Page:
Indicators of Children's Well-Being

Brett V. Brown
William R. Prosser
Robert M. Hauser
6.63 x 9.25 in.
532 pages
December, 1997
ISBN: 978-0-87154-386-8

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The search for reliable information on the well-being of America's young is vital to designing programs to improve their lives. Yet social scientists are concerned that many measurements of children's physical and emotional health are inadequate, misleading, or outdated, leaving policymakers ill-informed. Indicators of Children's Well-Being is an ambitious inquiry into current efforts to monitor children from the prenatal period through adolescence. Working with the most up-to-date statistical sources, experts from multiple disciplines assess how data on physical development, education, economic security, family and neighborhood conditions, and social behavior are collected and analyzed, what findings they reveal, and what improvements are needed to create a more comprehensive and policy-relevant system of measurement.

Today's climate of welfare reform has opened new possibilities for program innovation and experimentation, but it has also intensified the need for a clearly defined and wide-ranging empirical framework to pinpoint where help is needed and what interventions will succeed. Indicators of Children's Well-Being emphasizes the importance of accurate studies that address real problems. Essays on children's material well-being show why income data must be supplemented with assessments of housing, medical care, household expenditure, food consumption, and education. Other contributors urge refinements to existing survey instruments such as the Census and the Current Population Survey. The usefulness of records from human service agencies, child welfare records, and juvenile court statistics is also evaluated.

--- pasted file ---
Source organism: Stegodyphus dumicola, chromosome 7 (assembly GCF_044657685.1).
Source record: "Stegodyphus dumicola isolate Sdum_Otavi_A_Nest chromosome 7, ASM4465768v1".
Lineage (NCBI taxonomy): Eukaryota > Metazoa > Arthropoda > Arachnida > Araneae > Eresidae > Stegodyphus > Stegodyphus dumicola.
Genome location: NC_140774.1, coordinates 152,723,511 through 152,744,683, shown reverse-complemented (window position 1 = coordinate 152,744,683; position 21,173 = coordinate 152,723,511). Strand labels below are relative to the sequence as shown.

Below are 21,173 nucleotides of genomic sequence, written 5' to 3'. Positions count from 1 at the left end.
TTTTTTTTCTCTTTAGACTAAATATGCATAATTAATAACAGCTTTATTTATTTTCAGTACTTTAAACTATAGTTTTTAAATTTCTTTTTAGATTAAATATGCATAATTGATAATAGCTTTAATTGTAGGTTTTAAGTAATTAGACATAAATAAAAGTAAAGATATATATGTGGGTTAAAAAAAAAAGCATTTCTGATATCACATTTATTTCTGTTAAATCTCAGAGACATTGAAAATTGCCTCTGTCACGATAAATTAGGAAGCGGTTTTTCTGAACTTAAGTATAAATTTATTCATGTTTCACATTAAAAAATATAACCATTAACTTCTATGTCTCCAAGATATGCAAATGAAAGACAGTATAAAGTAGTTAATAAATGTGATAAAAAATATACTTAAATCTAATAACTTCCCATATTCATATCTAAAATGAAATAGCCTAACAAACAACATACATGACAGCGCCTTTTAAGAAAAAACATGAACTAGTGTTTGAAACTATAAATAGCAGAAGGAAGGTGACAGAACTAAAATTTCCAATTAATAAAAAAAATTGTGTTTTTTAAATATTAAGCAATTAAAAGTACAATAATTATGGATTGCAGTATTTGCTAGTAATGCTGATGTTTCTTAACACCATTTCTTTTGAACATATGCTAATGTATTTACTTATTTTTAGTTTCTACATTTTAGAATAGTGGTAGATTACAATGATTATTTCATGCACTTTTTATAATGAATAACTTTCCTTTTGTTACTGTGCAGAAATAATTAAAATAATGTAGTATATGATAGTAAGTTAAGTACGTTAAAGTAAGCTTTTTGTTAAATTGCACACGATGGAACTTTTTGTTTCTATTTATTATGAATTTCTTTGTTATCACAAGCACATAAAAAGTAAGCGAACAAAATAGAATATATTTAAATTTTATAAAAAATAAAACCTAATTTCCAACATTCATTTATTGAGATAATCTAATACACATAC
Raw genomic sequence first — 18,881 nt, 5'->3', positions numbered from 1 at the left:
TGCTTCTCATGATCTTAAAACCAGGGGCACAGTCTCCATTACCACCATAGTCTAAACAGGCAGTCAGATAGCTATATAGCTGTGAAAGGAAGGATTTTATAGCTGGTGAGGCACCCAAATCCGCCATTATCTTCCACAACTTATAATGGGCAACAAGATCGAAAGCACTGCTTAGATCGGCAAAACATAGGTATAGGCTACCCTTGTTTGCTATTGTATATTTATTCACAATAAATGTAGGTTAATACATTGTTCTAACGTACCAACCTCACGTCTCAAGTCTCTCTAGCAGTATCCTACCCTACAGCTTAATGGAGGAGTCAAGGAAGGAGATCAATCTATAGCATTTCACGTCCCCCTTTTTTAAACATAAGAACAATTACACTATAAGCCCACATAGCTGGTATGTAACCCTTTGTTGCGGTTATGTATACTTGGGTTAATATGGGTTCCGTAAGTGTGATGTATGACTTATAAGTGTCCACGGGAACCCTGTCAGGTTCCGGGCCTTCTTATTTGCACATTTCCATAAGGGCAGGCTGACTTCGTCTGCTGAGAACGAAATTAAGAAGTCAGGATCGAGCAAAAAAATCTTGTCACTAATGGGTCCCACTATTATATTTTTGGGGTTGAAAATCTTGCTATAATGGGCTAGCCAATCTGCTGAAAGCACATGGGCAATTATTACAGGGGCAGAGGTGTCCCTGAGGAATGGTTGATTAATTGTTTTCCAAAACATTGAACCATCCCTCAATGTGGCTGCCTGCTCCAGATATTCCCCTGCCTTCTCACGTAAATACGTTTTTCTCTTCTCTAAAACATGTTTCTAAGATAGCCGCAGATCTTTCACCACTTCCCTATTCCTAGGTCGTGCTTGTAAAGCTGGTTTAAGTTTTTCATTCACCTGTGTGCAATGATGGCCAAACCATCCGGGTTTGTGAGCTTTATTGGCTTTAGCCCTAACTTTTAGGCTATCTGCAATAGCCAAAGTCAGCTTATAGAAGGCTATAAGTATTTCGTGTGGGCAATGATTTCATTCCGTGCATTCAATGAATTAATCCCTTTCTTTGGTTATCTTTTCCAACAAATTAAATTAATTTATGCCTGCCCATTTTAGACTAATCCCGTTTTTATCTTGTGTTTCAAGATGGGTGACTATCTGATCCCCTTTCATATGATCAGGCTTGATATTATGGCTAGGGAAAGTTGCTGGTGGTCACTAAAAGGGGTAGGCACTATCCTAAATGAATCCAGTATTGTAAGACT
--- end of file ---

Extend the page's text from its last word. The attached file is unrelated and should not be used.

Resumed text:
ROBERT M. HAUSER is Vilas Research Professor of Sociology and affiliate at the Institute for Research on Poverty, University of Wisconsin, Madison.

BRETT V. BROWN is research associate at Child Trends, Inc., Washington, D.C.

WILLIAM R. PROSSER is senior policy analyst who is retired from the Office of the Assistant Secretary for Planning and Evaluation, U.S. Department of Health and Human Services, Washington, D.C.

CONTRIBUTORS: J. Lawrence Aber, Jeanne Brooks-Gunn, Thomas J. Corbett, Claudia J. Coulton, Greg J. Duncan, David J. Eggebeen, Arthur B. Elster, Frank F. Furstenberg Jr., Robert M. Goerge, Dennis P. Hogan, Mary Elizabeth Hughes, Aurora Jackson, Stephanie M. Jones, Thomas J. Kane, Bruce P. Kennedy, Daniel Koretz, Paula Lantz, John M. Love, Susan E. Mayer, Timothy J. McGourthy, Marc L. Miringoff, Marque-Luisa Miringoff, Kristin A. Moore, Allyn M. Mortimer, Leslie Moscow, Jane Mosley, Melissa Partin, Deborah A. Phillips, Deborah Prothrow-Stith, Gary D. Sandefur, James Sears, Judith R. Smith, Matthew Stagner, Barbara Starfield, Ruby Takanishi, Barbara L. Wolfe.

An Institute for Research on Poverty Affiliated Book on Poverty and Public Policy



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